Later that morning, I decided to learn how to wash laundry by hand.  It's quite a science and a time consuming process.  But it has bothered me for some time now that the girls wash my laundry for me, "for even the Son of Man did not come to be served, but to serve..." (Mark 10:45), so I've been wanting to learn.  As I was hunkered down scrubbing away, wishing I had a voice to talk to the girl I was washing with, Shasha, one of the little boys here who is maybe 7 years old or so, comes and sits down next to us with his little bowl of laundry and starts washing.  As I watched him sitting there- in his shirt with a huge rip in the front, washing his other 2 filthy little shirts, just working away so sweetly and quietly- again, something in watching him in that moment touched me. It was like I saw him like Jesus sees Him, so precious to Him, the Father to the fatherless.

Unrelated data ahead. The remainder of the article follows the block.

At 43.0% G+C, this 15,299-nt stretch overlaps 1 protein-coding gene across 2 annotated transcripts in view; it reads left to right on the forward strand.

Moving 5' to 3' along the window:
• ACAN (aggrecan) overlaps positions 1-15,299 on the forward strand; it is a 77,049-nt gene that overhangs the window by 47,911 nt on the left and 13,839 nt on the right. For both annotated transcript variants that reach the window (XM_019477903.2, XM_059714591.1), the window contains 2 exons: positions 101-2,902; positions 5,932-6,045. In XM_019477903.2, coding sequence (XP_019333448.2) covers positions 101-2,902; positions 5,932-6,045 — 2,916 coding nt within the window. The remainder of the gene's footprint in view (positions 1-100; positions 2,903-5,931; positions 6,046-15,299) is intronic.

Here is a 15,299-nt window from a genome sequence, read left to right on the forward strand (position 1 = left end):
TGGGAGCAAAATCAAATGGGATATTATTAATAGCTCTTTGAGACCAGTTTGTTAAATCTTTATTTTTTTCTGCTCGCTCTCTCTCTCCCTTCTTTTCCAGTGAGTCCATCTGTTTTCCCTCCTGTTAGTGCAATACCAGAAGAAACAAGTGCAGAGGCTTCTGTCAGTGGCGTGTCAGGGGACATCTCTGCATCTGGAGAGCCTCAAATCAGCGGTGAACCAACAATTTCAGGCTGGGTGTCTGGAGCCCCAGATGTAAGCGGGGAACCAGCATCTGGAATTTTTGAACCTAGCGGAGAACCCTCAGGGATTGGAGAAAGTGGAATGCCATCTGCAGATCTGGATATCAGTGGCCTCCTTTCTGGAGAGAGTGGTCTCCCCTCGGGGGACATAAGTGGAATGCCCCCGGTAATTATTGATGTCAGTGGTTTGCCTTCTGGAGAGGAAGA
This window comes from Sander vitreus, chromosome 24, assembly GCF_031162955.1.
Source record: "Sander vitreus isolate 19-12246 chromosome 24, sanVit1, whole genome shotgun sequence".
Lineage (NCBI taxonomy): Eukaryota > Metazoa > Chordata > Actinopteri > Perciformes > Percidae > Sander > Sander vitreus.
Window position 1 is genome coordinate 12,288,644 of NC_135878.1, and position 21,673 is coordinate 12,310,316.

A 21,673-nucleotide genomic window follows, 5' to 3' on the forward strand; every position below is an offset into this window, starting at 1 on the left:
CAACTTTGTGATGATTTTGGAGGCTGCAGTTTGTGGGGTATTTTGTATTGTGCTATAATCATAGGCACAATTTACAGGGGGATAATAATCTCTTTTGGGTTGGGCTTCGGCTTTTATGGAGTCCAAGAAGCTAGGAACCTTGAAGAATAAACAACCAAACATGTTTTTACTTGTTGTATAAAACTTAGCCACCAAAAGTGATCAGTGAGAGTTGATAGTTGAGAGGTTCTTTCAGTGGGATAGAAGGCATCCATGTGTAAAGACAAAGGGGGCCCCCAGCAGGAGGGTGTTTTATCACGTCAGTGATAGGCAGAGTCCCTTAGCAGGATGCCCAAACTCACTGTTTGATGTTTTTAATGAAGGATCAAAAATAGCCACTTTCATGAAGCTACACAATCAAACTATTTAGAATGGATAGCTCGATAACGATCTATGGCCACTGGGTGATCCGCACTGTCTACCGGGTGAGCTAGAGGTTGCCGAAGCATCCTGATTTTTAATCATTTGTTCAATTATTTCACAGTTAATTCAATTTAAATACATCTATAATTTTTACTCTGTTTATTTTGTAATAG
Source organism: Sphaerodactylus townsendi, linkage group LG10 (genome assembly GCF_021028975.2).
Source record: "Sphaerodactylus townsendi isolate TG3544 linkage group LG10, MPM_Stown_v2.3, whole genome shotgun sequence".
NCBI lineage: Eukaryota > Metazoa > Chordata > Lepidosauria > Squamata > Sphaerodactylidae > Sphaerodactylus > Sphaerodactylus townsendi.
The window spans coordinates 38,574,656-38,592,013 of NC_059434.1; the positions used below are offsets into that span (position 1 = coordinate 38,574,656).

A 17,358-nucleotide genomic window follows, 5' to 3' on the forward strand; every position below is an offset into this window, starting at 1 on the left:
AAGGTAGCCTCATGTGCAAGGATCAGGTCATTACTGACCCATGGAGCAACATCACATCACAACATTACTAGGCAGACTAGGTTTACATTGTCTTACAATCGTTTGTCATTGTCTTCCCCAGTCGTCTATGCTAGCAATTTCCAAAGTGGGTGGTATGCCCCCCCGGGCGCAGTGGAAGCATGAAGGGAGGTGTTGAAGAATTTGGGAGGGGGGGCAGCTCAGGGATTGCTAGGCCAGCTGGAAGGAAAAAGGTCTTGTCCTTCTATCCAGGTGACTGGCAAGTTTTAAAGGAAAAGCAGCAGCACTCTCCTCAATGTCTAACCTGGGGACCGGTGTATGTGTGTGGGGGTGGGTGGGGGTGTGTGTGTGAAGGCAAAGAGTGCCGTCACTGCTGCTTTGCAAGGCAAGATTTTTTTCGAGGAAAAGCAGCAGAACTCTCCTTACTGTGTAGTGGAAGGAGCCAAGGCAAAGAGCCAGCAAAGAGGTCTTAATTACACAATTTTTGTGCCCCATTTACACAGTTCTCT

Reflecting on these 3 little moments that night, I ended up crying at the sweetness of it.  It was like God, for just a moment, a glimpse, pulled back the veil of my human vision, and let me see these 3 people not as a person in front of me, but as a soul.  I felt like I saw their soul.  It will change the way I always see them now.  Each of them were so precious in that moment, so unique, so loved by God.  "The Lord looks from heaven; He sees all the sons of men.  From the place of His dwelling He looks on all the inhabitants of the earth; He fashions their hearts individually; He considers all their works" (Psalm 33: 13-15).  God loves His children so much.  I'm going to keep praying for eyes to see them like He does.  It's so much better that way.